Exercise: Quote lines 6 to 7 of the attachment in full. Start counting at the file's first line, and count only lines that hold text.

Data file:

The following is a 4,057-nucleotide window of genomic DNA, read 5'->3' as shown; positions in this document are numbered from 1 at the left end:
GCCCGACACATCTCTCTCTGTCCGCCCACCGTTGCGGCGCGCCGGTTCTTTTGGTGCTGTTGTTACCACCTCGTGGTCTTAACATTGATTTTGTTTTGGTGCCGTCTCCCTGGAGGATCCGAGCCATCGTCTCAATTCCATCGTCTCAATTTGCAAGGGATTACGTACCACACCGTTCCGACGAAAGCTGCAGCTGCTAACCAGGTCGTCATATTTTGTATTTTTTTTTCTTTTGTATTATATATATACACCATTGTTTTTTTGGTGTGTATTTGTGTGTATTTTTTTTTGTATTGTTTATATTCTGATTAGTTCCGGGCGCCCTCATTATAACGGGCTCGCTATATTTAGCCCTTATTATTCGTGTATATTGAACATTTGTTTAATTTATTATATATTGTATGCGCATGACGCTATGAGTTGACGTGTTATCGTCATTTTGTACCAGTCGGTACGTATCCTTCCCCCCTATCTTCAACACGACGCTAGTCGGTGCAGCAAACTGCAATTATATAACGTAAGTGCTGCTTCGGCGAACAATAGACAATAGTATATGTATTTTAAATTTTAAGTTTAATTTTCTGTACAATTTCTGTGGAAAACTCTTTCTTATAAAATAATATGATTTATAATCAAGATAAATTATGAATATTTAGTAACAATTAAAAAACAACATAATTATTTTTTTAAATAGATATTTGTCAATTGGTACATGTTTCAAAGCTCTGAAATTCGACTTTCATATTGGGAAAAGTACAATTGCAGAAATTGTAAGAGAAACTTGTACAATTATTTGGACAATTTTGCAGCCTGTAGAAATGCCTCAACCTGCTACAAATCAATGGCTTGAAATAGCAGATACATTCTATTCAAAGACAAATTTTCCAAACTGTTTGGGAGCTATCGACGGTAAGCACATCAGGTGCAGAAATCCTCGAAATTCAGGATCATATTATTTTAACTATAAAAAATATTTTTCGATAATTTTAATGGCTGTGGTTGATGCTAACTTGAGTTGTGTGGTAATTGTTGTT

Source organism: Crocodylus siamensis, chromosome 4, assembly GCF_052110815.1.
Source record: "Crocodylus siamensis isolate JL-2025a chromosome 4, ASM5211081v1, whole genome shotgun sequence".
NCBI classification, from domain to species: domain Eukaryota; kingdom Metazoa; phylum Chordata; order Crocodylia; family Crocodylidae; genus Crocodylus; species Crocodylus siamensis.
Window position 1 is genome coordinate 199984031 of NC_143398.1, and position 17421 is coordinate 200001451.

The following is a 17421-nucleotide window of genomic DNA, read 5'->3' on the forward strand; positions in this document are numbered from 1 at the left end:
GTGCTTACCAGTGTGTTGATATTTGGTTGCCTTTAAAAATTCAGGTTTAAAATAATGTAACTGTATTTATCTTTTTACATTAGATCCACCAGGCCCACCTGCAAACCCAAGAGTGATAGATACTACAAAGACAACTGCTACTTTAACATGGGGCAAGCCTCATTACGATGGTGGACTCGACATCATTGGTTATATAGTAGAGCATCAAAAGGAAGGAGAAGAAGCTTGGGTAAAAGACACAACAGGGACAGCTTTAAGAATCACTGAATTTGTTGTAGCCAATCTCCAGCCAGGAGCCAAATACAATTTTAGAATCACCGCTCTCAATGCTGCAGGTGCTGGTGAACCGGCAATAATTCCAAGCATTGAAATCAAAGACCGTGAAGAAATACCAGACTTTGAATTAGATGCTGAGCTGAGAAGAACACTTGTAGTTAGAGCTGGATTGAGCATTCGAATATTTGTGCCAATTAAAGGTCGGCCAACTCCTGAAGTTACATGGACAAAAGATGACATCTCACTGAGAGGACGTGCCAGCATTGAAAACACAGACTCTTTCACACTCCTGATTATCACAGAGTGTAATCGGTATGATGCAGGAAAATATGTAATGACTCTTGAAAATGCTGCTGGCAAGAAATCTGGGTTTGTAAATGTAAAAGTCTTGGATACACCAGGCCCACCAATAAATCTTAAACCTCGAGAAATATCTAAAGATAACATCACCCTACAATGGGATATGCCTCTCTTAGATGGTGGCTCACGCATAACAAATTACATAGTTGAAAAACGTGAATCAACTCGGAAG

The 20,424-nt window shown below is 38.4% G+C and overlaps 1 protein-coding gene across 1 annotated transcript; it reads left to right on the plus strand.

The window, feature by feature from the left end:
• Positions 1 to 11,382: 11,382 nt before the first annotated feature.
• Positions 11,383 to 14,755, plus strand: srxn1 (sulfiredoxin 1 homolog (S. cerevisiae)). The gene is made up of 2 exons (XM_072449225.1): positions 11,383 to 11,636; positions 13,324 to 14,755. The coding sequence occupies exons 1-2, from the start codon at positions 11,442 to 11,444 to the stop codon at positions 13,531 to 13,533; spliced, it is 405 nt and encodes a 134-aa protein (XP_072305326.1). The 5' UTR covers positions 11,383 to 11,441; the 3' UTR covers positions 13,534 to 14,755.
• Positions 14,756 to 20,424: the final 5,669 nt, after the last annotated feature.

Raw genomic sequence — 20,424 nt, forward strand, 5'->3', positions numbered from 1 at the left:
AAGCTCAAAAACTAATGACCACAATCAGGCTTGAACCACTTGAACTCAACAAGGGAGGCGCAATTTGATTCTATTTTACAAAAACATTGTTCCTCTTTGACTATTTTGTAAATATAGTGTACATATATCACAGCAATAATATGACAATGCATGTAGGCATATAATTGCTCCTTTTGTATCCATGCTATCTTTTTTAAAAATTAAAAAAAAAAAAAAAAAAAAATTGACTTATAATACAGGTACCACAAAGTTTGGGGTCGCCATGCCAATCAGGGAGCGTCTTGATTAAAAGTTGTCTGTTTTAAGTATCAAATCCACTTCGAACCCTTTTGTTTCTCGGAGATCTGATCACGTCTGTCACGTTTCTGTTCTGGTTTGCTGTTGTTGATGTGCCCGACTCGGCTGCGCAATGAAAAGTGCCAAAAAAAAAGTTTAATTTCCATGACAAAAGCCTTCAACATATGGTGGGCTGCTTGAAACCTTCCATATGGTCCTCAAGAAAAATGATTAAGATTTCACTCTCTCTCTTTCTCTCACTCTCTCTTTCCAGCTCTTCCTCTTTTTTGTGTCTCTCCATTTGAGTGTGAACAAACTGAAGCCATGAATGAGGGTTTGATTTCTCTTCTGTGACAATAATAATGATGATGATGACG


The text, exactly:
Window position 1 is genome coordinate 199984031 of NC_143398.1, and position 17421 is coordinate 200001451.

The following is a 17421-nucleotide window of genomic DNA, read 5'->3' on the forward strand; positions in this document are numbered from 1 at the left end: